Exclude or be a responsible investor? You can't be both

Responsible investment – ie. nudging (or more) investee companies towards sustainable business models - is at the heart of modern institutional share-ownership.  It relies on being a shareholder in a business, which is why many investors in the LGPS and elsewhere state in their investment policies that they prefer to engage rather than to exclude.  Shareholders who care are more likely to persuade companies to alter their behaviour than those who don’t.

 

In contrast, charities tend to exclude companies whose activities are opposed to their own objectives, and campaigners put pressure on other investors to exclude sectors such as tobacco, armaments and fossil fuels.  The argument is that if demand for a share is lower, the price will fall, making it more expensive for the company to raise money through bond and equity markets (and incidentally sending executive share options into negative value).

 

At Linchpin we see some significant inconsistency here.  If you don’t own alcohol shares, for example, how can you influence them to behave better?  If you don’t own oil shares, why would they listen to your views about climate change?  Are companies such as Sports Direct going to listen to non-shareholders?

 

Reality is of course not black and white.  There are some activities which are generally beyond accepted social acceptance and sometimes banned by international conventions (eg. some kinds of munition manufacture).  Exclusion is hardly controversial here: the question should be why a listing authority permitted the company to list.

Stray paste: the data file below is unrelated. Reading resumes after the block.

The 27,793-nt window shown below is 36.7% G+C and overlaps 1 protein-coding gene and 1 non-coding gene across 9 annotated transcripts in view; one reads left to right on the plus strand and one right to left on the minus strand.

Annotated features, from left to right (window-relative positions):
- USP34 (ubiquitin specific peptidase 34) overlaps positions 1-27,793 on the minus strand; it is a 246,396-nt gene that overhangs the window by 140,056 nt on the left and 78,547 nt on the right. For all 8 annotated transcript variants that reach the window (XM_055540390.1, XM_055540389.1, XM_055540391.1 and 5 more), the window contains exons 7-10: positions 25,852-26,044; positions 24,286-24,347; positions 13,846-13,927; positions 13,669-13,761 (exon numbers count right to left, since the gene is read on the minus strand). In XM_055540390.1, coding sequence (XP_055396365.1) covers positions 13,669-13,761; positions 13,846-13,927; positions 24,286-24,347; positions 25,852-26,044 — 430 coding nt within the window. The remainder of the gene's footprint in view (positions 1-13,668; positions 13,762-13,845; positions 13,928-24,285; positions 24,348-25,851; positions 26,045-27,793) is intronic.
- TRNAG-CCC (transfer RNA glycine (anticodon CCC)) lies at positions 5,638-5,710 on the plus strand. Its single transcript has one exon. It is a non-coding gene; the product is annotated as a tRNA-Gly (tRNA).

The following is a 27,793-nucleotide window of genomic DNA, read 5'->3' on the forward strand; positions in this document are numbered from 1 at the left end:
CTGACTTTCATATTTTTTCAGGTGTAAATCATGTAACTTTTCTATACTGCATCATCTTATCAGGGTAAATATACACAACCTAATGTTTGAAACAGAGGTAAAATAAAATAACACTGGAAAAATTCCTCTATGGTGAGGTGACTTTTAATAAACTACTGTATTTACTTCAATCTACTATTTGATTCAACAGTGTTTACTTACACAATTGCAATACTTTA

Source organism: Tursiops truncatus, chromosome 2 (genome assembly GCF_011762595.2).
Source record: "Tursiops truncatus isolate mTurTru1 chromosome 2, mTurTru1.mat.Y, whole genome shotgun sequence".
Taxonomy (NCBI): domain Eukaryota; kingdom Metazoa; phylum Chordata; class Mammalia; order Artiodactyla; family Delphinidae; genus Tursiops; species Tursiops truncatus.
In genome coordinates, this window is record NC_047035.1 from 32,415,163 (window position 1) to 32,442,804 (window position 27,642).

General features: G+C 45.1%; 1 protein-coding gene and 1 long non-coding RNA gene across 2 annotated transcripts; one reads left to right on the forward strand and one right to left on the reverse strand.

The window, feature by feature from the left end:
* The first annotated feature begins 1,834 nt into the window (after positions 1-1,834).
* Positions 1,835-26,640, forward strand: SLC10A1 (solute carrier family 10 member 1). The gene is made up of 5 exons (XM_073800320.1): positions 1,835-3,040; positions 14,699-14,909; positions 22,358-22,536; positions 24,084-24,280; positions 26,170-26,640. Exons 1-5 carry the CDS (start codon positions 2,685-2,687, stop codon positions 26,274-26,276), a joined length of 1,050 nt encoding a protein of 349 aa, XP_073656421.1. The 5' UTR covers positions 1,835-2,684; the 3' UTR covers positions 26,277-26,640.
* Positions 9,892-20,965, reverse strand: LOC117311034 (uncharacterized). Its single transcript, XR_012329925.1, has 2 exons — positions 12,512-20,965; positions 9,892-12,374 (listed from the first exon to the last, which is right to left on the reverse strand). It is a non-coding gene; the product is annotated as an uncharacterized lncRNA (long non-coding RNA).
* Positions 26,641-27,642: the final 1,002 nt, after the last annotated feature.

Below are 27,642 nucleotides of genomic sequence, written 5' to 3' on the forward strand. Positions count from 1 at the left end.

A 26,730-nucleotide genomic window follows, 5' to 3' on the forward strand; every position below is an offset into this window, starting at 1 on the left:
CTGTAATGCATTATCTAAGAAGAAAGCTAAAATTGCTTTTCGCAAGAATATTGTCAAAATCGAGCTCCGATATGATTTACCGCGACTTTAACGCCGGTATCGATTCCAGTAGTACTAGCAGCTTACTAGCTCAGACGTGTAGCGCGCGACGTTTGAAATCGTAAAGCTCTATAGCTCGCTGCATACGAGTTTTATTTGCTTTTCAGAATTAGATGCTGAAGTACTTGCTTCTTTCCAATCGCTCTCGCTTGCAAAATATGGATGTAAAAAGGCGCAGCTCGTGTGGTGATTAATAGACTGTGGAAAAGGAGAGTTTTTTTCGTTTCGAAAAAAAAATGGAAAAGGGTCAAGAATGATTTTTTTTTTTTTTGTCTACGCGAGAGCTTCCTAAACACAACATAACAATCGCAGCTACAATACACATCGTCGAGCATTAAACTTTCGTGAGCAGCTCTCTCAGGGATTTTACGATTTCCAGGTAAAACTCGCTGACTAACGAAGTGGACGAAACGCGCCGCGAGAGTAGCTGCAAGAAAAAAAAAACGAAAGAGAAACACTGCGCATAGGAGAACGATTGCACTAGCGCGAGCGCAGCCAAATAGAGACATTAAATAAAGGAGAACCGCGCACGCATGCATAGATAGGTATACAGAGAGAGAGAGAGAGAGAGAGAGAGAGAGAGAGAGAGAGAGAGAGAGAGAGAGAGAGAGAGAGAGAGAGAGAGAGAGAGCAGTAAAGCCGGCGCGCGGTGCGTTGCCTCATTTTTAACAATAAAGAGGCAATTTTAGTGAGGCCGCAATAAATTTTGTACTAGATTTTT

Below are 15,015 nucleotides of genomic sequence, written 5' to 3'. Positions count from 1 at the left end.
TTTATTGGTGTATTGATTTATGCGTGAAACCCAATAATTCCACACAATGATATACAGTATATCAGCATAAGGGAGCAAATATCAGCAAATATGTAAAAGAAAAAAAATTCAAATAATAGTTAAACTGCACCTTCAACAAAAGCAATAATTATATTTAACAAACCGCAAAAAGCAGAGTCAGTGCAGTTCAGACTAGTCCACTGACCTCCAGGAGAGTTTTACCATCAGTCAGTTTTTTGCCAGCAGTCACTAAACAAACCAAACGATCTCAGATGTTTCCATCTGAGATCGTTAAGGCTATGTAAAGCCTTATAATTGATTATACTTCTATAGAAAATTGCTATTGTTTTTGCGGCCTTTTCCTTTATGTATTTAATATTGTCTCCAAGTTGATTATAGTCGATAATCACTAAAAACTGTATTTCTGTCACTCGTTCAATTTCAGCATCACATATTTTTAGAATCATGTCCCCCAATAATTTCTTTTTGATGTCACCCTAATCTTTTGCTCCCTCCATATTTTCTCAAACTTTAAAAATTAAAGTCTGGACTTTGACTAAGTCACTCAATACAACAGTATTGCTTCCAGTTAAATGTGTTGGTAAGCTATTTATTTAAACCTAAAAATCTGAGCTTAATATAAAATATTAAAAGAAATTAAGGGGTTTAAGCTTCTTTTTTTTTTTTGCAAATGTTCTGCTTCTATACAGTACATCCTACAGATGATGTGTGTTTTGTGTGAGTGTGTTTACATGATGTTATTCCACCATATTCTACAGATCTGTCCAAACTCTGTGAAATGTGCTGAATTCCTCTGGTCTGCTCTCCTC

For charities with a specific focus, there may well be justifiable concerns that donors will be put off.   Could an anti-tobacco charity hold a tobacco company?  We would still argue it will have more influence from the inside but the reputational risk argument may understandably carry more weight with its trustees.

 

At Linchpin we are firm believers in investing responsibly and we would challenge those who exclude simply because it’s easier.  The effect of exclusion on companies is often to push them towards becoming private again.  They may then be out of sight but their behaviour won’t have changed.  We think responsible investment, and here we mean engagement, is both more likely to effect change and add value.  Compared to exclusion, that is win-win for investors.

 

Our message for investors would be to consider carefully the reasons for any exclusions.  Find out how Linchpin can help you here.